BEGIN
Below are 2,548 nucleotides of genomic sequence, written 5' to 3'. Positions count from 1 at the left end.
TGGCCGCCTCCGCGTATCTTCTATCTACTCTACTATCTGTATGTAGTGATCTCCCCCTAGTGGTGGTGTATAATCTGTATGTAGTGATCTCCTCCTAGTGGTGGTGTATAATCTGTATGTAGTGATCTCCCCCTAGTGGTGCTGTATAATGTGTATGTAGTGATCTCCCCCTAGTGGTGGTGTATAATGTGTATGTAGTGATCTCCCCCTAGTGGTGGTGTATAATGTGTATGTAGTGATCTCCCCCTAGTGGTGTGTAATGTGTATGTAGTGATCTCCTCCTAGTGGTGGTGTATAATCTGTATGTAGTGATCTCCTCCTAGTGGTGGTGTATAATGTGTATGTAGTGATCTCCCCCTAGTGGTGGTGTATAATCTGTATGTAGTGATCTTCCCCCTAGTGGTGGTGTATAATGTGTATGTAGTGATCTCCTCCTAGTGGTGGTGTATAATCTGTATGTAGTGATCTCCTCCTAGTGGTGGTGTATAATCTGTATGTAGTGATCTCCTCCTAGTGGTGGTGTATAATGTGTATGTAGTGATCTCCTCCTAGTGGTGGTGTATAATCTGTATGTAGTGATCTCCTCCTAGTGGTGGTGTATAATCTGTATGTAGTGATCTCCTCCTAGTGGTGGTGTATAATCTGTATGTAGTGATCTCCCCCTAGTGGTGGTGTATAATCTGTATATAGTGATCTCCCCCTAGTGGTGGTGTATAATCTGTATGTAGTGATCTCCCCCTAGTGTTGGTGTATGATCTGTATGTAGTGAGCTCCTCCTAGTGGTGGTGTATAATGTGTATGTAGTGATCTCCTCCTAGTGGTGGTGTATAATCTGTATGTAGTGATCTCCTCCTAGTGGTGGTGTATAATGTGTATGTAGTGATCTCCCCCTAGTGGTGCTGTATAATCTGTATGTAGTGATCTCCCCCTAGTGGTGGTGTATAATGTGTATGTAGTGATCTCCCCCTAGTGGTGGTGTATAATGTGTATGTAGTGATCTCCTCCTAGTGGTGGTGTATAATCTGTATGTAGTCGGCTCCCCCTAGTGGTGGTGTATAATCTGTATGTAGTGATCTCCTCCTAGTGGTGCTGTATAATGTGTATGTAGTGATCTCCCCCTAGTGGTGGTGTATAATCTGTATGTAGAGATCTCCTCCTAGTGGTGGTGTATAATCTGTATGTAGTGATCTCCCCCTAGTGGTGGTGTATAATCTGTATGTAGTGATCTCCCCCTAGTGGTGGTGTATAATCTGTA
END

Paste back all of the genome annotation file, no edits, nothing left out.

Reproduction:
Below are 2,548 nucleotides of genomic sequence, written 5' to 3'. Positions count from 1 at the left end.
TGGCCGCCTCCGCGTATCTTCTATCTACTCTACTATCTGTATGTAGTGATCTCCCCCTAGTGGTGGTGTATAATCTGTATGTAGTGATCTCCTCCTAGTGGTGGTGTATAATCTGTATGTAGTGATCTCCCCCTAGTGGTGCTGTATAATGTGTATGTAGTGATCTCCCCCTAGTGGTGGTGTATAATGTGTATGTAGTGATCTCCCCCTAGTGGTGGTGTATAATGTGTATGTAGTGATCTCCCCCTAGTGGTGTGTAATGTGTATGTAGTGATCTCCTCCTAGTGGTGGTGTATAATCTGTATGTAGTGATCTCCTCCTAGTGGTGGTGTATAATGTGTATGTAGTGATCTCCCCCTAGTGGTGGTGTATAATCTGTATGTAGTGATCTTCCCCCTAGTGGTGGTGTATAATGTGTATGTAGTGATCTCCTCCTAGTGGTGGTGTATAATCTGTATGTAGTGATCTCCTCCTAGTGGTGGTGTATAATCTGTATGTAGTGATCTCCTCCTAGTGGTGGTGTATAATGTGTATGTAGTGATCTCCTCCTAGTGGTGGTGTATAATCTGTATGTAGTGATCTCCTCCTAGTGGTGGTGTATAATCTGTATGTAGTGATCTCCTCCTAGTGGTGGTGTATAATCTGTATGTAGTGATCTCCCCCTAGTGGTGGTGTATAATCTGTATATAGTGATCTCCCCCTAGTGGTGGTGTATAATCTGTATGTAGTGATCTCCCCCTAGTGTTGGTGTATGATCTGTATGTAGTGAGCTCCTCCTAGTGGTGGTGTATAATGTGTATGTAGTGATCTCCTCCTAGTGGTGGTGTATAATCTGTATGTAGTGATCTCCTCCTAGTGGTGGTGTATAATGTGTATGTAGTGATCTCCCCCTAGTGGTGCTGTATAATCTGTATGTAGTGATCTCCCCCTAGTGGTGGTGTATAATGTGTATGTAGTGATCTCCCCCTAGTGGTGGTGTATAATGTGTATGTAGTGATCTCCTCCTAGTGGTGGTGTATAATCTGTATGTAGTCGGCTCCCCCTAGTGGTGGTGTATAATCTGTATGTAGTGATCTCCTCCTAGTGGTGCTGTATAATGTGTATGTAGTGATCTCCCCCTAGTGGTGGTGTATAATCTGTATGTAGAGATCTCCTCCTAGTGGTGGTGTATAATCTGTATGTAGTGATCTCCCCCTAGTGGTGGTGTATAATCTGTATGTAGTGATCTCCCCCTAGTGGTGGTGTATAATCTGTA